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Most Democrats Now Identify As ‘Liberal’

Welcome to Pollapalooza, our weekly polling roundup.

This week’s poll(s)

In 2018, for the first time, a majority of Democrats said they considered themselves to be “liberal,” according to Gallup. At 51 percent, the 2018 share is only 1 point greater than the share of Democrats who identified as liberal in 2017, but it’s very different from how Democrats’ political ideologies broke down in the 1990s and early 2000s.

In 1994, during Bill Clinton’s first term, the share of Democrats who identified as liberal and the share who said they were conservative were the same, at 25 percent. Nearly half, or 48 percent, identified as moderate. But around 2000, more Democrats began to identify as liberal and fewer as conservative. Gallup found that from 2002 to 2014, the share of Democrats who said they were liberal grew by roughly 1 percentage point each year. Since 2014, the increase has been about 2 points per year, on average.

One possible factor in this shift could be the recent rise in the share of Americans who identify as independent, rather than as Republican or Democratic. In 2018, 42 percent of Americans said they were politically independent, the highest number since at least 1951, according to Gallup. It’s possible that some people who had previously identified as either moderate or conservative Democrats are now placing themselves in the “independent” bucket.

Overall, however, Gallup found that in 2018, the share of Americans who identified as liberal (26 percent) was smaller than the percentage of those who identified as conservative (35 percent), as well as those who called themselves moderate (35 percent). But even among all American adults — as opposed to only Democrats in the chart above — you can still see that the share of liberals is growing, jumping more than 9 points from 1992 to 2018.

These trends could influence the type of political candidates and policy issues that appeal to the base of each party going forward. With 2020 fast approaching, we may see more liberal Democratic candidates and policies emerge, but that may prove to be a tough sell in a general election in which Democrats will need to win over some independents and moderates on the left who increasingly find themselves disconnected from the party’s base.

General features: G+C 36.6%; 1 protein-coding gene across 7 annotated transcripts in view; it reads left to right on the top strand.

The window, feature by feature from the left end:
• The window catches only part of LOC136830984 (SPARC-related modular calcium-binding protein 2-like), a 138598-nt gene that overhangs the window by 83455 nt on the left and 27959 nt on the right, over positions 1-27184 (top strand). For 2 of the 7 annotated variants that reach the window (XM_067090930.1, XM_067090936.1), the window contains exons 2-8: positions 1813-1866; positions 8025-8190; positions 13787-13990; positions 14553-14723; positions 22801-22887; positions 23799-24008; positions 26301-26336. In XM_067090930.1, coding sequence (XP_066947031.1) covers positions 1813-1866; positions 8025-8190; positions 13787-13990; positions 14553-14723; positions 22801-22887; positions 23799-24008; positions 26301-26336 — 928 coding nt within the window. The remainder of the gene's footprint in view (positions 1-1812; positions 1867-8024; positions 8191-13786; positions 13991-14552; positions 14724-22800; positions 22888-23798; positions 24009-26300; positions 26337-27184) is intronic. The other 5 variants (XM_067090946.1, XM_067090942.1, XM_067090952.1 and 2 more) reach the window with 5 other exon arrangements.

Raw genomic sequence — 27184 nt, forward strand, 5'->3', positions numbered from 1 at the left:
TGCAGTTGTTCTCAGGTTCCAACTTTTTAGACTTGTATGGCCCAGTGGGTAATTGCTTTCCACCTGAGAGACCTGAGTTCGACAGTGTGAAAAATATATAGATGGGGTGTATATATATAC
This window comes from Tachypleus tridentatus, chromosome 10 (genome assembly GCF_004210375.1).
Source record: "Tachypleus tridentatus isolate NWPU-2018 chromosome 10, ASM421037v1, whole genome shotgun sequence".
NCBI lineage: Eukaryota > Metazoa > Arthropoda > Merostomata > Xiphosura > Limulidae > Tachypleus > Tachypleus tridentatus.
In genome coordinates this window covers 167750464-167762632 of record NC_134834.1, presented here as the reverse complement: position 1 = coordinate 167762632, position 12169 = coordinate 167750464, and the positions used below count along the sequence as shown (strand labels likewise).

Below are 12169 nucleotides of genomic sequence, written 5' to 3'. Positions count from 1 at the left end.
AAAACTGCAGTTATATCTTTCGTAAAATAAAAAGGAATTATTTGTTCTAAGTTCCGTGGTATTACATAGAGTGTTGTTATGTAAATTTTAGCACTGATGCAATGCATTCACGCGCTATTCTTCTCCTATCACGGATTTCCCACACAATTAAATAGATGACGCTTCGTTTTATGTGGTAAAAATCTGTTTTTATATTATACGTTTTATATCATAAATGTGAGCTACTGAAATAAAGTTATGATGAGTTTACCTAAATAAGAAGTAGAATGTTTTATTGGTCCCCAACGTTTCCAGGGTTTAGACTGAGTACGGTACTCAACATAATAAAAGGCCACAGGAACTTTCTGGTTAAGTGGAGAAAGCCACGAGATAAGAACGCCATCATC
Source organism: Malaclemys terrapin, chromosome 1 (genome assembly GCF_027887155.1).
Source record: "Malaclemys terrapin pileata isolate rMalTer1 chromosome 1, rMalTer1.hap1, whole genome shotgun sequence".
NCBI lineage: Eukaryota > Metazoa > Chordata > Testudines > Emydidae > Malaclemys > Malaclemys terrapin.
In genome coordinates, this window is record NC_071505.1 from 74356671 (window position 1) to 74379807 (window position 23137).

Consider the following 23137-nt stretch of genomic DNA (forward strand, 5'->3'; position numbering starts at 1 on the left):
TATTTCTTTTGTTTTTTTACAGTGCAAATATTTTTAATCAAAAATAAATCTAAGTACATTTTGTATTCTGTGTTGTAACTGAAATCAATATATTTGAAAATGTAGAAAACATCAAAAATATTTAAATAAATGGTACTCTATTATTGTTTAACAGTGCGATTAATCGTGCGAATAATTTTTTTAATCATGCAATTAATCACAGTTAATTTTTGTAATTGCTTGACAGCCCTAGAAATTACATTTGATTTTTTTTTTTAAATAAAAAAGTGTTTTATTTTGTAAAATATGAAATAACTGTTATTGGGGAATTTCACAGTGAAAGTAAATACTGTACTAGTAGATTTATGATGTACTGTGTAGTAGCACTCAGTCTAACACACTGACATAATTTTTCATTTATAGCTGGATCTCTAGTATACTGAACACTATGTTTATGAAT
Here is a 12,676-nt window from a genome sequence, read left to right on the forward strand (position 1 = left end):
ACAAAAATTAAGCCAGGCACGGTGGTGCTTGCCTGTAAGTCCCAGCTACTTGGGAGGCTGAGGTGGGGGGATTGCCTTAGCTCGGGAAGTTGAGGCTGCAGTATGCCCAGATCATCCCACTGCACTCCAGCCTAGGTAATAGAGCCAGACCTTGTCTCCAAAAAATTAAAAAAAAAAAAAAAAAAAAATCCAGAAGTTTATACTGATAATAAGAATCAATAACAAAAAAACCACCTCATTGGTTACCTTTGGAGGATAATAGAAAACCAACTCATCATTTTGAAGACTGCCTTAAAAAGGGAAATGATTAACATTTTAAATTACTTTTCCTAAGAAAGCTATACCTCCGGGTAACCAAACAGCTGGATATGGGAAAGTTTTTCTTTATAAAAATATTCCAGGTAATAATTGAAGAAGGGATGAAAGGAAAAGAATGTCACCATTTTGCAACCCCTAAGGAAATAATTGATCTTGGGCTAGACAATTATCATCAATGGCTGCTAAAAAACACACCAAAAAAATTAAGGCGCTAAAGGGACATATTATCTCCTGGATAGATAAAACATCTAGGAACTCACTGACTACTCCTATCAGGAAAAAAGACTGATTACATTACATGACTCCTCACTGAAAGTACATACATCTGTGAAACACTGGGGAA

Other polling nuggets

  • The polling news of the week is the ongoing partial government shutdown. A FiveThirtyEight analysis found that Americans increasingly blame President Trump for the partial government shutdown. Recent polls found that 47 percent to 51 percent of Americans blame Trump for the shutdown, while about a third blame congressional Democrats.
  • Morning Consult found that Trump’s net approval rating (approval rating minus disapproval rating) dropped in all 50 states and Washington, D.C., between January 2017, when he was sworn into office, and December 2018. The biggest drops were in New Mexico (36 points), New York (31 points) and D.C. (31 points).
  • Since Trump became president, a record number of Americans have said they want to permanently move to another country — 16 percent in both 2017 and 2018 — according to Gallup. The average share of Americans who wanted to leave the country was 11 percent during the George W. Bush administration and 10 percent when Barack Obama was president.
  • 84 percent of Democrats said that providing health insurance coverage for everyone through a taxpayer-funded national plan should be “an extremely important priority,” according to a Politico/Harvard poll.
  • Thirty-six percent of Americans say they’ve used a ride-hailing service such as Uber or Lyft, up from 15 percent in 2015, according to a 2018 Pew Research Center survey. Of the age groups that Pew reported on, 18- to 29-year-olds were the most likely to have used one of the services. Wealthier and more educated people were also more likely to use them.
  • About 7 in 10 Americans said it was “somewhat” or “very” likely that housing prices would increase in 2019, according to Bloomberg/Morning Consult. The two teamed up to find out what Americans think will happen in the year ahead. Seventy-five percent of Americans said they believed companies will suffer more data breaches, and 67 percent said it was unlikely that crime rates would decline.

Trump approval

According to FiveThirtyEight’s presidential approval tracker, 41.0 percent approve of the job Trump is doing as president, while 53.9 percent disapprove (a net approval rating of -12.9 points). That’s a drop from one week ago when, 41.4 percent of Americans approved and 53.4 percent disapproved of the president (a net approval rating of -12 points). And it’s an even greater decline from one month ago when he had an approval rating of 42.1 percent and a disapproval rating of 52.6 percent, for a net approval rating of -10.5 points.


Janie Velencia is a freelance writer focused on survey research. She previously covered the 2016 elections as the associate polling editor for The Huffington Post. Prior to that, Janie managed congressional data and wrote for CQ Roll Call.

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